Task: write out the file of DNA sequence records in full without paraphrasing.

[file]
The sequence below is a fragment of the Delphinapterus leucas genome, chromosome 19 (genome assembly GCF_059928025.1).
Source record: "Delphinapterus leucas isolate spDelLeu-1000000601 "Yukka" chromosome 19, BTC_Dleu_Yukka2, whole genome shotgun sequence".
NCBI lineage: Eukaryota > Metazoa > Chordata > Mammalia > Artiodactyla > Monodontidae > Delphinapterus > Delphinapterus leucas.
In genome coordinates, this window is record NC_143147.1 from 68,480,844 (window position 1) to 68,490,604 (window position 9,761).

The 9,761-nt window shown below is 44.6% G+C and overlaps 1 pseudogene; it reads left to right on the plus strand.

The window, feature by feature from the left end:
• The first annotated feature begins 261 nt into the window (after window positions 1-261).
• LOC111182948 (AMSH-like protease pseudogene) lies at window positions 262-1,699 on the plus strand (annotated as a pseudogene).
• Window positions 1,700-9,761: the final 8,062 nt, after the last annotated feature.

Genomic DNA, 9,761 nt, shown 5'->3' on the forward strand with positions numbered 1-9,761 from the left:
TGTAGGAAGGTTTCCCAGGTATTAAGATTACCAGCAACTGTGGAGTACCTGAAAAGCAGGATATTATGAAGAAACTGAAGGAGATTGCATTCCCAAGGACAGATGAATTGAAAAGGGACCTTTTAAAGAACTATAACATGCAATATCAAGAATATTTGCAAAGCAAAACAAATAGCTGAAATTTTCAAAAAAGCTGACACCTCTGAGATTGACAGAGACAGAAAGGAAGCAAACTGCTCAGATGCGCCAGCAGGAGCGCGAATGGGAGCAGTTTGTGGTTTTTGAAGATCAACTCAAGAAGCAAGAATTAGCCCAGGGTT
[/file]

The sequence below is a fragment of the Delphinapterus leucas genome, chromosome 19 (genome assembly GCF_059928025.1).
Source record: "Delphinapterus leucas isolate spDelLeu-1000000601 "Yukka" chromosome 19, BTC_Dleu_Yukka2, whole genome shotgun sequence".
NCBI lineage: Eukaryota > Metazoa > Chordata > Mammalia > Artiodactyla > Monodontidae > Delphinapterus > Delphinapterus leucas.
In genome coordinates, this window is record NC_143147.1 from 68,480,844 (window position 1) to 68,490,604 (window position 9,761).

The 9,761-nt window shown below is 44.6% G+C and overlaps 1 pseudogene; it reads left to right on the plus strand.

The window, feature by feature from the left end:
• The first annotated feature begins 261 nt into the window (after window positions 1-261).
• LOC111182948 (AMSH-like protease pseudogene) lies at window positions 262-1,699 on the plus strand (annotated as a pseudogene).
• Window positions 1,700-9,761: the final 8,062 nt, after the last annotated feature.

Genomic DNA, 9,761 nt, shown 5'->3' on the forward strand with positions numbered 1-9,761 from the left:
TGTAGGAAGGTTTCCCAGGTATTAAGATTACCAGCAACTGTGGAGTACCTGAAAAGCAGGATATTATGAAGAAACTGAAGGAGATTGCATTCCCAAGGACAGATGAATTGAAAAGGGACCTTTTAAAGAACTATAACATGCAATATCAAGAATATTTGCAAAGCAAAACAAATAGCTGAAATTTTCAAAAAAGCTGACACCTCTGAGATTGACAGAGACAGAAAGGAAGCAAACTGCTCAGATGCGCCAGCAGGAGCGCGAATGGGAGCAGTTTGTGGTTTTTGAAGATCAACTCAAGAAGCAAGAATTAGCCCAGGGTT